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Caught off guard by Benedict

15 February 2013

Announced in The Times: the papal front page on Tuesday

Announced in The Times: the papal front page on Tuesday

IN THE line of papers laid out in The Guardian's offices on Tuesday morning, the front-page photos went Pope, Pope, Pope, Pope, bosom, Pope, Pope, Pope. The odd one out was that stronghold of decency the Daily Mail, which preferred to illustrate the question whether Helena Bonham Carter has the equipment to play Elizabeth Taylor.

About the news itself there was little to say, except that it was almost a complete novelty. The obvious stories, which all the papers managed in one form or another, were those looking back to previous resignations and looking forward to the next Pope - where, frankly, anyone's guess is as good as any other's. The bookmakers put out press releases - four in the past 24 hours to ensure that they got their names in the papers, and all, for obvious reasons, played up the candidacy of the Ghanaian Cardinal Turkson.

The wild thrashing around, both future and past, was wonderfully summed up in the last line of one of the Telegraph's stories: "Speculation on the next Pope was already in full swing in Rome today. Some say the papacy could return to an Italian for the first time since 1978, while others suggest it could go to a non-European for the first time since 731."

Divergence came with the leader columns and the assessments of Benedict's reign. Geoffrey Robertson QC wheeled out his outrage from the time of the papal visit in The Independent: "Yesterday's resignation by Pope Benedict was merely expedient - he has become too old to cope. It would have been both astonishing and courageous, a few years ago, had it been offered in atonement for the atrocity to which he had for 30 years turned a blind eye - the rape, buggery and molestation of tens of thousands of small boys in priestly care."

In The Times, Diarmaid MacCulloch was elegiac and much more informatively damning: "How disappointingly undistinguished Ratzinger's time has been, considering that he is probably the most talented theologian to have held the papal office since Gregory I in the sixth and seventh centuries. Perhaps in future, stellar theologians should be gently discouraged from taking the highest positions in the Church." Who else could he possibly be thinking of?

"Benedict undermined the good that he might have done through his hysterical reaction to the rapid changes in Western social mores. Witness the huge sums that the Catholic episcopate has spent, and the huge amount of noise that it has generated, in opposing same-sex marriage, all to no effect: each time some British or American bishop opened their mouths to rally the faithful, it converted hundreds more to the cause of social equality.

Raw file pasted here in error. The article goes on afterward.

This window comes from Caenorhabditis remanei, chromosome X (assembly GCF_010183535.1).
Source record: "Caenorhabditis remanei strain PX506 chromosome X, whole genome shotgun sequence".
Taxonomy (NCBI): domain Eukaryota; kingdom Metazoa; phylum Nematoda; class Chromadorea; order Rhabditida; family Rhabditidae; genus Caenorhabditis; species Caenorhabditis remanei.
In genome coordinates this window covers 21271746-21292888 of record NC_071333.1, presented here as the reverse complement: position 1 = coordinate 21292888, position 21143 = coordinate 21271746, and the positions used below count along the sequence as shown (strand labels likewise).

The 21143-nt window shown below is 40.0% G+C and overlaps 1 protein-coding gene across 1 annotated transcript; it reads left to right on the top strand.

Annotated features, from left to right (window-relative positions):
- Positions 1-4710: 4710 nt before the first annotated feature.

"Perhaps the greatest humiliation that the Vatican has experienced in recent months was the re-election of President Obama, when it was quite clear that most of the American episcopate were doing their best to boost the chances of the Republican Party."

THE mention of the Republican party is, of course, the cue for Damian Thompson's remarks in the Telegraph, which concluded: "This is no occasion to score cheap points, but traditionalists are unlikely to lose much sleep over the absence of a liberal English cardinal in the Sistine Chapel."

For the Financial Times, the answer was that the next Pope needed to be more like a businessman: "Both John Paul II and Benedict XVI have ensured through their appointments a deeply conservative bias in the College of Cardinals. There will also be some who push for a candidate from the developing world. This would be historic.

"But geography should not be the deciding factor. The Catholic Church needs a pope with enough youthfulness and energy - in effect a tough chief executive - to shepherd 1.2bn faithful in a world that is changing with great speed."

In other words, this year's fashion in church leaders is a Welby, not a Williams.

The Guardian's leader quoted the late Cardinal Martini to brutal effect: "The thoroughness of the process that John Paul II initiated at the higher levels of the Church, coming close at times to a purge, will take years to modify, let alone reverse. This leaves the Church ill equipped to cope with the situation the liberal cardinal Carlo Maria Martini bleakly described in a last interview before his death last year.

"'The Church is tired in Europe and America. Our culture has aged, our churches are large, our religious houses are empty, and the bureaucracy of the Church climbs higher, our rituals and our clothes are pompous.'"

The paper was not hopeful. Martini was the last of his kind. "Liberal clergy have been isolated, shunted off to marginal jobs, or simply not advanced, leading to the situation today, in which not a single liberal candidate to succeed Benedict can be identified."

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